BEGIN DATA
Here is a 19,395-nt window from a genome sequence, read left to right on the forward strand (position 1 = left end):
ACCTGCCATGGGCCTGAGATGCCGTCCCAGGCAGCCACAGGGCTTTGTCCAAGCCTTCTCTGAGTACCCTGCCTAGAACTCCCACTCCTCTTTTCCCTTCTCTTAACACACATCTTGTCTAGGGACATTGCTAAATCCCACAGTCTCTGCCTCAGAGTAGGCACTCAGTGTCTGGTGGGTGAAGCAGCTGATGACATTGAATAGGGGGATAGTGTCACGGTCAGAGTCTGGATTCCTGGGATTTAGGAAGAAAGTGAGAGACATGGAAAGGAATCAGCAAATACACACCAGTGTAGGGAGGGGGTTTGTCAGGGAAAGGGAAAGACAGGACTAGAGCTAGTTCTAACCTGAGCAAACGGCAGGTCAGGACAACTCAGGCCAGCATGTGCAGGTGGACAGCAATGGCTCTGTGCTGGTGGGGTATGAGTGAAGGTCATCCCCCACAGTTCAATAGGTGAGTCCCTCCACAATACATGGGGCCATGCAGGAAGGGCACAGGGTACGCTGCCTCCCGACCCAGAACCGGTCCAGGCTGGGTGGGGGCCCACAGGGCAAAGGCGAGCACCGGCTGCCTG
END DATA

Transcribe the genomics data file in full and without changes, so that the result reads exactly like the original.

Here is a 19,395-nt window from a genome sequence, read left to right on the forward strand (position 1 = left end):
ACCTGCCATGGGCCTGAGATGCCGTCCCAGGCAGCCACAGGGCTTTGTCCAAGCCTTCTCTGAGTACCCTGCCTAGAACTCCCACTCCTCTTTTCCCTTCTCTTAACACACATCTTGTCTAGGGACATTGCTAAATCCCACAGTCTCTGCCTCAGAGTAGGCACTCAGTGTCTGGTGGGTGAAGCAGCTGATGACATTGAATAGGGGGATAGTGTCACGGTCAGAGTCTGGATTCCTGGGATTTAGGAAGAAAGTGAGAGACATGGAAAGGAATCAGCAAATACACACCAGTGTAGGGAGGGGGTTTGTCAGGGAAAGGGAAAGACAGGACTAGAGCTAGTTCTAACCTGAGCAAACGGCAGGTCAGGACAACTCAGGCCAGCATGTGCAGGTGGACAGCAATGGCTCTGTGCTGGTGGGGTATGAGTGAAGGTCATCCCCCACAGTTCAATAGGTGAGTCCCTCCACAATACATGGGGCCATGCAGGAAGGGCACAGGGTACGCTGCCTCCCGACCCAGAACCGGTCCAGGCTGGGTGGGGGCCCACAGGGCAAAGGCGAGCACCGGCTGCCTG